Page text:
- Try not to touch your eyes, nose or mouth, especially if your hands aren’t clean
- Clean and disinfect frequently touched objects and surfaces (door handles, keyboards etc)
- Always remain two metres apart from anyone outside of your own household, if you do have to leave the house (see the four points above)
- Avoid close contact with anyone who may have symptoms of coronavirus
- Don’t have visitors in your home, including family and friends
- Contact NHS services, including your GP practice, via phone, online services or available apps
The Department for Work and Pensions has issued advice on Statutory Sick Pay for those who are unable to work due to coronavirus. There's also information available for those already claiming benefits. To find out more, visit the Understanding Universal Credit website.
There’s a number of countries and areas, where there's either a higher chance of coming into contact with someone with coronavirus or they’ve introduced restricted travel arrangements.
If you're planning to travel abroad, please keep up to date with all the latest information on the Government’s website.
Looking after your mental wellbeing
It’s acknowledged that social distancing or staying at home for prolonged periods of time can be difficult, boring, frustrating and lonely for some people. It can affect your mental wellbeing, leaving you feeling low, anxious, worried or perhaps having problems sleeping.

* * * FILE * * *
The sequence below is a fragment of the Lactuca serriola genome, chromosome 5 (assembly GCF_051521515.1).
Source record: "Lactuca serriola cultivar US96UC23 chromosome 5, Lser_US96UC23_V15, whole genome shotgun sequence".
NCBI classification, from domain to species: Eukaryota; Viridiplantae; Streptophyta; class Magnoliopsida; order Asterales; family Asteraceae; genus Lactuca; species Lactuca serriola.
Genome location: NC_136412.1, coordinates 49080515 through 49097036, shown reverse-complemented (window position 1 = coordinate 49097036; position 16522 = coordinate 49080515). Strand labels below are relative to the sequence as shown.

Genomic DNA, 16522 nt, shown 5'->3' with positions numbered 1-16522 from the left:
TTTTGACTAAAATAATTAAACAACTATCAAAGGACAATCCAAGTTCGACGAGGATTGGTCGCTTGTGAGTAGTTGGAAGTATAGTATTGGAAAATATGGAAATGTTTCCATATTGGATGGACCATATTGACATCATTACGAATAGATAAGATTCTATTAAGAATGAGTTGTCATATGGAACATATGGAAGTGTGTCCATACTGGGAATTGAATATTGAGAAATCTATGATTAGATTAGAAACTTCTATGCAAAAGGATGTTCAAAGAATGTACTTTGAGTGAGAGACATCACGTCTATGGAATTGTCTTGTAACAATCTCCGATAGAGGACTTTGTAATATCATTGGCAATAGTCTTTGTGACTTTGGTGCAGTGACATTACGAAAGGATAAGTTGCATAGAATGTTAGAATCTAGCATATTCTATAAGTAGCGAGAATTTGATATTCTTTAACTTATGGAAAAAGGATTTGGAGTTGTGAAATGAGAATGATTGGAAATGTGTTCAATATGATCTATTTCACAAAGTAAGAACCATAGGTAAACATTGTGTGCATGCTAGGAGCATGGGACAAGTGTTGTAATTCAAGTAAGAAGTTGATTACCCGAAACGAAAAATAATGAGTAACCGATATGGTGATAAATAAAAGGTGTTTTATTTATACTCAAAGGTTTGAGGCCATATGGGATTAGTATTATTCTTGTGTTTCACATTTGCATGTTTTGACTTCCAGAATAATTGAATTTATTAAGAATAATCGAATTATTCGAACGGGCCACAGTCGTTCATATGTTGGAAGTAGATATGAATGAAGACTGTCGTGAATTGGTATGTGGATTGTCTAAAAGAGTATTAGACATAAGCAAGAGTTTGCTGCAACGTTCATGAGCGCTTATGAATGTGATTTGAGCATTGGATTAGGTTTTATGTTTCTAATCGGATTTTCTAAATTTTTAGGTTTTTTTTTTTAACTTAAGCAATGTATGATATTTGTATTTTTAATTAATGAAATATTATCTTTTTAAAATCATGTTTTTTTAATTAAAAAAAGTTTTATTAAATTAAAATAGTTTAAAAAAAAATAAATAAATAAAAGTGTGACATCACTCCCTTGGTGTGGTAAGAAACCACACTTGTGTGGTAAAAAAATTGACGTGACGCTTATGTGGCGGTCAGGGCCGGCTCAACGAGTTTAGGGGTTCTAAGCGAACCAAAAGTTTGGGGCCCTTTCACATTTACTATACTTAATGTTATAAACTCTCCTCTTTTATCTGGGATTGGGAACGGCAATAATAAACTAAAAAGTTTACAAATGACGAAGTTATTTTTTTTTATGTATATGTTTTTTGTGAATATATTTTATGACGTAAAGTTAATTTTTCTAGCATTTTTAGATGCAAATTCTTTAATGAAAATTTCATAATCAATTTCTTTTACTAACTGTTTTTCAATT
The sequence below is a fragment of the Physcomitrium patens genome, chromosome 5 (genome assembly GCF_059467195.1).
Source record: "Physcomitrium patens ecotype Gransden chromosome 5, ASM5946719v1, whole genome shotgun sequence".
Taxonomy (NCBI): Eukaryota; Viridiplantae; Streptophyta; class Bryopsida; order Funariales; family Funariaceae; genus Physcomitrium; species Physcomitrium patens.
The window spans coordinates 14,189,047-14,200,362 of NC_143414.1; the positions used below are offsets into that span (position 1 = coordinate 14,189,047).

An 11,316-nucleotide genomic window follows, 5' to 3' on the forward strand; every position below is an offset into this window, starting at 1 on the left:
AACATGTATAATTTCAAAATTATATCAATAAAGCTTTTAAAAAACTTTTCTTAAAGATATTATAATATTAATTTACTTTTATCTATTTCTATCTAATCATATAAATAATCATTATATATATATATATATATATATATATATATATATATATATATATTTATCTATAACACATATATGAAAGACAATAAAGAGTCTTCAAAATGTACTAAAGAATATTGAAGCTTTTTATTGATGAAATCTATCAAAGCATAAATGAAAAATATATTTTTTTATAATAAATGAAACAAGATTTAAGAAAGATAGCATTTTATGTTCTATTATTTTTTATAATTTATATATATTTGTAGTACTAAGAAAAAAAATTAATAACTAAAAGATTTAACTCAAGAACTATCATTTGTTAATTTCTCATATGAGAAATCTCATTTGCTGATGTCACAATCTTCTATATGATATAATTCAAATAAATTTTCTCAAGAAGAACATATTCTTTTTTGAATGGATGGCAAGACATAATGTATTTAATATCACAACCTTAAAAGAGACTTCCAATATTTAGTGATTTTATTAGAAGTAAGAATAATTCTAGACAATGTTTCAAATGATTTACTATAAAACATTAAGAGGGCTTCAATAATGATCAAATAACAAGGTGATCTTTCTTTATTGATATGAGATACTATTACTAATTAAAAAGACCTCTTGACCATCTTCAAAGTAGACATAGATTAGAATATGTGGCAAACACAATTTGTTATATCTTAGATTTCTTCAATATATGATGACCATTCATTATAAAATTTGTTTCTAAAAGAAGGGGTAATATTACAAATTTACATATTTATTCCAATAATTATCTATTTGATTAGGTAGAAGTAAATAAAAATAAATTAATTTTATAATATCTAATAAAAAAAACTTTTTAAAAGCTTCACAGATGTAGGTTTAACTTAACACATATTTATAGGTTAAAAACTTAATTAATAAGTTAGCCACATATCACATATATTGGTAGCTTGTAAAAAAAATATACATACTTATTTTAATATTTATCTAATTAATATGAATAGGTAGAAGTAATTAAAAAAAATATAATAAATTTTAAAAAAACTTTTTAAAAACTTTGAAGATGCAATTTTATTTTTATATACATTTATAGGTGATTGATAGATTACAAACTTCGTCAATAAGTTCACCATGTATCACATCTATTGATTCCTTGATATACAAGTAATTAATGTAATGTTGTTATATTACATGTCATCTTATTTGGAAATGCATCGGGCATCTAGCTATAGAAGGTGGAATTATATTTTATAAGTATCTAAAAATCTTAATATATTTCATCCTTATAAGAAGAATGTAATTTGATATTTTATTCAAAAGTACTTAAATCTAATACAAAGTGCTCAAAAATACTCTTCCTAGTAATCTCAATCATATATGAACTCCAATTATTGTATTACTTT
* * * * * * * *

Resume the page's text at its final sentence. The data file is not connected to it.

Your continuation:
There are a few simple things you can do to help you stay mentally and physically active during this time, including:
- Stay in touch with family and friends on the phone or online
- Spend time doing things you enjoy, such as cooking, reading, watching films or listening to music. You might also want to take the opportunity to learn a new skill via an online learning course or re-connect with a hobby you love, like drawing or yoga
- Try to find exercises you can do at home or in the garden. There’s a range of fantastic ideas for all the family on our staying at home page
- Make sure you eat healthy, well-balanced meals, drink plenty of water and avoid smoking, alcohol and drugs
- Keep your windows open to let in fresh air and get as much natural sunlight as you can, even just out in the garden. You can still go out for a walk, just remember to stay more than 2 metres away from people
Don’t forget to look out for older and more vulnerable family members and neighbours, who may need some additional help and support during this time, especially with things like shopping.
National mental health support
Elefriends is a supportive and safe online community run by Mind, where you can share mental health experiences and listen to others.
Every Mind Matters can help you look after your mental health, including creating your own Mind Plan to help you feel more in control, deal with stress and anxiety and boost your mood.
Mind offer information, advice and support to anyone experiencing a mental health problem. They also provide a telephone helpline on 0300 123 3393 (Monday to Friday 9am to 6pm).
Samaritans provide support, information and someone to talk to 24 hours a day, 365 days a year on 116 123.
This page was last updated on 26 March 2020 (1:20pm)